On Monday, activists held a press conference at the corner of 24th and Mission to protest the second MUNI fare hike since 2003. The 25-cent increase was approved this spring by MUNI’s governing body, the Municipal Transportation Agency, which has been facing a $57 million budget gap. Protestors said they would not pay the increase, and announced a fare strike beginning this Thursday, when the increase goes into effect. Strikers will ride the MUNI as usual, but will refuse to pay the fare.
“Make the bosses take the losses – we won’t pay!” chanted Michael Lyon of the Gray Panthers, a seniors’ advocacy group. Like most speakers, Lyons argued that the increase will fall hardest on low-income people, immigrants, seniors and students, and that city transit caters disproportionately to wealthy areas downtown.
“All over the city, they’re building ‘transit villages’ and they’re subsidizing the rich – they’re subsidizing downtown,” claims Alicia Schwartz of POWER (People United to Win Employment Rights). Downtown San Francisco has more MUNI service than lower-income areas such as the Mission, Bayview Hunters-Point, or Chinatown, she argues. “Why are poor and working-class people paying for the rich?”
The fare hike coincides with service cuts to over thirty lines and 200 proposed driver layoffs. An Examiner article printed Sunday stated that the drivers would be spared, through offers of early retirement, but protestors such as Riva Enteen are skeptical.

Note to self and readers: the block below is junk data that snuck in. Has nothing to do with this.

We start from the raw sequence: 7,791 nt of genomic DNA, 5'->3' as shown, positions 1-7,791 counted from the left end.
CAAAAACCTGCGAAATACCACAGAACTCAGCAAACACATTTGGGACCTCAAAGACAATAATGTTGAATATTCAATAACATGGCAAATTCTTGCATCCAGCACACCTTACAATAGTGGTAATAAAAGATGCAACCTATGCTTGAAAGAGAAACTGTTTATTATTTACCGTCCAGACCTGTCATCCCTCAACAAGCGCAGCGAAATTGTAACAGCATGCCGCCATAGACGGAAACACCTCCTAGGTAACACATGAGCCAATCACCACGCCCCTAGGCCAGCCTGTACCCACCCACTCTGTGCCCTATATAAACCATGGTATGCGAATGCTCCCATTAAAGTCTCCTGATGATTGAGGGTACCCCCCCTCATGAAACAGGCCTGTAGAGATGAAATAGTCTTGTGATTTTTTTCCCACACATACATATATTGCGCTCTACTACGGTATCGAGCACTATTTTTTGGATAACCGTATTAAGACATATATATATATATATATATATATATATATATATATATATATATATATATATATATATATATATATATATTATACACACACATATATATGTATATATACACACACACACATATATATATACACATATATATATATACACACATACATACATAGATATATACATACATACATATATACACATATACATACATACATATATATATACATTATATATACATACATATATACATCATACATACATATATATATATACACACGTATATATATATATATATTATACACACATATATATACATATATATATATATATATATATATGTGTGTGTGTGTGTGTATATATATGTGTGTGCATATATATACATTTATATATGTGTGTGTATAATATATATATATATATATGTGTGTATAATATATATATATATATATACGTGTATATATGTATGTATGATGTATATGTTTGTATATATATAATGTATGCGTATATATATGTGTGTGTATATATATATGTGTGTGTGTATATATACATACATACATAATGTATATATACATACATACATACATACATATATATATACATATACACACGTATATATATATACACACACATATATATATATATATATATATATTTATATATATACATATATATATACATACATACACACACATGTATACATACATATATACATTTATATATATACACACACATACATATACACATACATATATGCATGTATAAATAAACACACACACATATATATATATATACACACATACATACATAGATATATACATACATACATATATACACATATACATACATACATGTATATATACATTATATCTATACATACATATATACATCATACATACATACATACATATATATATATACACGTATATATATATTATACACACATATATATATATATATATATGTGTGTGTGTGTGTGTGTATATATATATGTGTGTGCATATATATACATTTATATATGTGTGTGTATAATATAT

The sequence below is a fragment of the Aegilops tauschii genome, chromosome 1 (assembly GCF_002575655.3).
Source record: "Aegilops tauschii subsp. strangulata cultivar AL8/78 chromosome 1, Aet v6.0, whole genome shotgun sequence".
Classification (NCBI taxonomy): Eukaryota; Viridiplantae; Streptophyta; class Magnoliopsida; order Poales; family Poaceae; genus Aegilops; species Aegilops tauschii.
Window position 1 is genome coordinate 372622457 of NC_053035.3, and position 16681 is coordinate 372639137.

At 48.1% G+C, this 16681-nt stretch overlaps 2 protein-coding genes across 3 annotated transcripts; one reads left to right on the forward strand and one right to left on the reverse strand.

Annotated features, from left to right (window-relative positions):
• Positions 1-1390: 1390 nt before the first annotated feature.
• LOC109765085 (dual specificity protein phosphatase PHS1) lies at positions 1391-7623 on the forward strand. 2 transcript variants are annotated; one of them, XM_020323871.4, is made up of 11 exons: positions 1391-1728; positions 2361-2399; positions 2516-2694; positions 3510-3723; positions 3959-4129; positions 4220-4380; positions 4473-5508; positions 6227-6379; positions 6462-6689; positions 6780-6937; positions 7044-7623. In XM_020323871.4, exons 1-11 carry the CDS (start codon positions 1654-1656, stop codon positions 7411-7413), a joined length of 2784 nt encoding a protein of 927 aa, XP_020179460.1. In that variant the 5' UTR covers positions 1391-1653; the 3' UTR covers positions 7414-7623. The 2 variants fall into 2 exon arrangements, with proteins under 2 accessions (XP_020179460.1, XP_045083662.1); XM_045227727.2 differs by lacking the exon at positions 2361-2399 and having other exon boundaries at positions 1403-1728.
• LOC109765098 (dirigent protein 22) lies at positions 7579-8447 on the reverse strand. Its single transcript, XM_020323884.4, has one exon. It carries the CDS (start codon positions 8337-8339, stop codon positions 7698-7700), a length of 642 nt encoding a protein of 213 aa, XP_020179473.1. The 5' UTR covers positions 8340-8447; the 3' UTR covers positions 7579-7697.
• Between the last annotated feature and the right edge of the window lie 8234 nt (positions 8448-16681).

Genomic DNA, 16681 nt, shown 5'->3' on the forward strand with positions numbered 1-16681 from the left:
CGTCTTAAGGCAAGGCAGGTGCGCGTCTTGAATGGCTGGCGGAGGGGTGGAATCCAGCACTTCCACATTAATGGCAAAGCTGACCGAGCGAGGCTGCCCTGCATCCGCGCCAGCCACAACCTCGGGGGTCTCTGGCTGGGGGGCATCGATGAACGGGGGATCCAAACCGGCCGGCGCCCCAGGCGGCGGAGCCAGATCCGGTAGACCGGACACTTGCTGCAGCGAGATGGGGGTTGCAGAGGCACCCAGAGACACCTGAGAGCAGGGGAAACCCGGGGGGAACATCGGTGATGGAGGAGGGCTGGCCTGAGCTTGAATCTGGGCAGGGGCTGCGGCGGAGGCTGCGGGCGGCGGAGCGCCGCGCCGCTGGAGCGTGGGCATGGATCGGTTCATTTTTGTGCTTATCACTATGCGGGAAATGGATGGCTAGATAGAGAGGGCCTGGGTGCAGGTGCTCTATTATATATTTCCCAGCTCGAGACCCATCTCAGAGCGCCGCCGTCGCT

“Not one of those [layoff] notices has been rescinded,” contends Enteen, who urged unity between MUNI riders and drivers. Enteen also stressed that the fare strike would be peaceful, and told those gathered “not to be confrontational with drivers – tell them you’re on strike, and if they won’t let you on without paying, pay as little as you can to ride.” A volunteer legal team will be on hand to assist protestors ticketed for fare evasion. Enteen pointed to successful fare strikes in Los Angeles and Chicago as evidence of the tactic’s efficacy. “This is not over until we win,” she stated. “September 1 is just the first day.”
The service cuts also rankled with many protestors who felt that they were being asked to pay more for less. One longtime MUNI rider, who wished only to be identified as Sally, complains that “MUNI’s already an austere, barely working, held-together-with-paper-clips system. Some people will say, in its defense, that New York has a $2 fare,” she adds, “but their system also works a lot better.”
MUNI officials point out that the price of the $45 monthly Fast Pass has not changed, and that the agency is now offering a $35 monthly “Lifeline” pass to riders on public assistance. However, Tiny Gray-Garcia, a homeless single mother, says that many people are unable to pay $35 upfront, and will still be hit by the fare increase. “These hikes will make it impossible for me to afford [taking the bus to] my low-wage jobs,” she laments. “They’ll make it impossible for us to even work in San Francisco.”
Others simply warned of a sliding slope. “If we allow the city to keep doing this to us, there’s not going to be a stop – ever,” cautioned Jose Alfaro, a 48-year resident of San Francisco affiliated with the San Francisco Day Labor Program. “We’re going to end up with our pockets empty.”